Joe Bottom

From Wikipedia, the free encyclopedia
Jump to: navigation, search
Joe Bottom
Personal information
Full name Joseph Stuart Bottom
Nickname(s) "Joe"
Nationality  United States
Born (1955-04-18) April 18, 1955 (age 59)
Akron, Ohio
Height 6 ft 5 in (1.96 m)
Weight 192 lb (87 kg)
Sport
Sport Swimming
Stroke(s) Butterfly, freestyle
Club Santa Clara Swim Club
College team University of Southern California

Joseph Stuart Bottom (born April 18, 1955) is an American former competition swimmer, Olympic medalist, and former world record-holder in the 50-meter freestyle, 100-meter butterfly and 4x100-meter freestyle relay.[1]

Born in Akron, Ohio, Bottom moved with his family at age 11 to Santa Clara, California, where he was a member of the Santa Clara Swim Club under noted swim coach George Haines.[2] He attended Santa Clara High School, where he contributed to the Panthers numerous California Interscholastic Federation — Central Coast Section championships and set several Section records from 1971–73.[3]

Bottom attended the University of Southern California (USC), where he was an All-American swimmer for the USC Trojans swimming and diving team from 1974 to 1977. He graduated in 1977 with a bachelor of science degree in electrical engineering and was a member of Eta Kappa Nu and Tau Beta Pi.[4][5] In 1977, he was the first swimmer ever to crack 20 seconds in the 50-yard freestyle, at 19.70.[6] He held USC's record for 50-yard freestyle until the 2006-2007 season, and has the third fastest 100-yard freestyle and sixth-fastest 100-yard butterfly times in school history. He won five NCAA individual and 4 relay titles with the Trojans. He was the captain of the 1977 Trojans swim team.[7][8] Known for an easygoing personality, Bottom was a fierce competitor during meets.[6][7]

At the 1976 Summer Olympics in Montreal, Bottom won the silver medal in the 100-meter butterfly and came in sixth in the 100-meter freestyle. He also won a gold medal as a member of the 4×100-meter medley relay team, swimming in the qualifying round.[9][10] At the prime of his career, he was unable to compete at the 1980 Summer Olympics in Moscow due to the U.S. Boycott.[7][8]

During the inaugural, 1973 World Aquatics Championships in Belgrade, Bottom took silver in the 100-meter butterfly and gold in both the 4×100-meter freestyle and 4×100-meter medley relay events. At the 1978 World Championships in Berlin he took gold in the 100-meter butterfly as well as the 4x100-meter medley relay. He won nine U.S. national championships between 1974 and 1980.[7]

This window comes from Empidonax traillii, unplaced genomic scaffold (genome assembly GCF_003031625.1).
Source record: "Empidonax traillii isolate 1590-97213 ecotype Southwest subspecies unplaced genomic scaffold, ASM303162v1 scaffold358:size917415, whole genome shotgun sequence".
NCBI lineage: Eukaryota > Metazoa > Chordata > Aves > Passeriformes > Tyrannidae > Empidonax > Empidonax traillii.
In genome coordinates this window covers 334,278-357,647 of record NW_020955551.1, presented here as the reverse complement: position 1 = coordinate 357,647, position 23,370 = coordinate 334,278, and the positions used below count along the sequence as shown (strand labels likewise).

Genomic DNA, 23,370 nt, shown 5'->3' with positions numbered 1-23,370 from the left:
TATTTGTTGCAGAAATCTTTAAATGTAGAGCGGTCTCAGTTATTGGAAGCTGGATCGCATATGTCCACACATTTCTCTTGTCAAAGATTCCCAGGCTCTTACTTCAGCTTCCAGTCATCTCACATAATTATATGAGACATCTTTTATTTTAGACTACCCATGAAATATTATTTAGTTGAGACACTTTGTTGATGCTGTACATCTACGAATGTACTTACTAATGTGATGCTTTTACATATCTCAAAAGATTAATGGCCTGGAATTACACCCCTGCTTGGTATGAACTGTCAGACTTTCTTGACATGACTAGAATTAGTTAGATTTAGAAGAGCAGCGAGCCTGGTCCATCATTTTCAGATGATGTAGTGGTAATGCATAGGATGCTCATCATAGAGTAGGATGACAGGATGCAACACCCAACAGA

On August 27, 1977, at the East Germany-United States dual meet in East Berlin, Bottom broke Mark Spitz's five-year-old 100-meter butterfly world record with a time of 54.18 seconds. The night before the record-setting race, Bottom suffered from insomnia and took a sleeping pill only to oversleep and miss his usual pre-race warmup swim; incredibly, he broke Spitz's record anyway.[6] He was also a part of the team that set the new 4x100-meter freestyle relay world record on September 1, 1974.[7]

In 2007, Bottom was inducted into the USC Athletic Hall of Fame; several of his records set at USC remain unbroken.[8] He was inducted into the International Swimming Hall of Fame in 2006.[7]

Bottom currently resides in Chico, California, where he is a management consultant and serving as Senior Manager in Accenture's Marketing Sciences Practice within the Retail Products Industry.[5][11] His younger brother, Mike Bottom, also swam at USC where he was a three time All-American (1975–77); Mike is currently one of the world's top sprint coaches.[4][12][13]

See also[edit]

References[edit]

  1. ^ Joe Bottom, Sports Reference LLC, Accessed August 13, 2008.
  2. ^ Santa Clara High School Reunion Event to Include Multiple Classes, Business Wire, March 19, 2008, Accessed August 13, 2008.
  3. ^ Historical Record of CCS Boys Swimming and Diving Championship Results, CIF — Central Coast Section, Accessed August 13, 2008.
  4. ^ a b USC Mens Swimming & Diving All-Americans, USC Trojans Athletic Department, Accessed August 13, 2008.
  5. ^ a b Joseph Bottom, LinkedIn, Accessed August 13, 2008.
  6. ^ a b c Jerry Kirshenbaum, Bottom Was Up To Topping A Mark, Sports Illustrated, September 5, 1977, Accessed August 13, 2008.
  7. ^ a b c d e f 2006 Honor Swimmer: Joe Bottom, International Swimming Hall of Fame, October 13, 2006, Accessed August 13, 2008.
  8. ^ a b c 2007 Inductees For USC Athletic Hall of Fame Announced, USC Trojans Athletic Department, October 13, 2006, Accessed August 13, 2008.
  9. ^ http://www.la84foundation.org/6oic/OfficialReports/1976/1976v3.pdf
  10. ^ http://www.sports-reference.com/olympics/athletes/bo/joe-bottom-1.html
  11. ^ Accenture Marketing Sciences: Retail & Sales Optimization — Leadership, Accenture, Accessed August 13, 2008.
  12. ^ Duncan Scott, Fred Bousquet, the Barrier Basher: Can You Say, “Déjà vu, All Over Again?”, Swimming World Magazine, March 24, 2005, Accessed August 13, 2008.
  13. ^ Player Bio: Mike Bottom :: Men's Swimming, Cal Bears Athletic Department, Accessed August 13, 2008.

External links[edit]

  • Joe Bottom – Olympic athlete profile at Sports-Reference.com
  • Joe Bottom (USA) – Honor Swimmer profile at International Swimming Hall of Fame


Records
Preceded by
South Africa Jonty Skinner
Men's 50-meter freestyle
world record-holder (long course)

July 3, 1977 – July 29, 1978
Succeeded by
United States Ron Manganiello
Preceded by
United States Mark Spitz
Men's 100-meter butterfly
world record-holder (long course)

August 27, 1977 – April 11, 1980
Succeeded by
Sweden Pär Arvidsson
Preceded by
United States Bruce Stahl
Men's 50-meter freestyle
world record-holder (long course)

August 15, 1980 – August 15, 1981
Succeeded by
United States Robin Leamy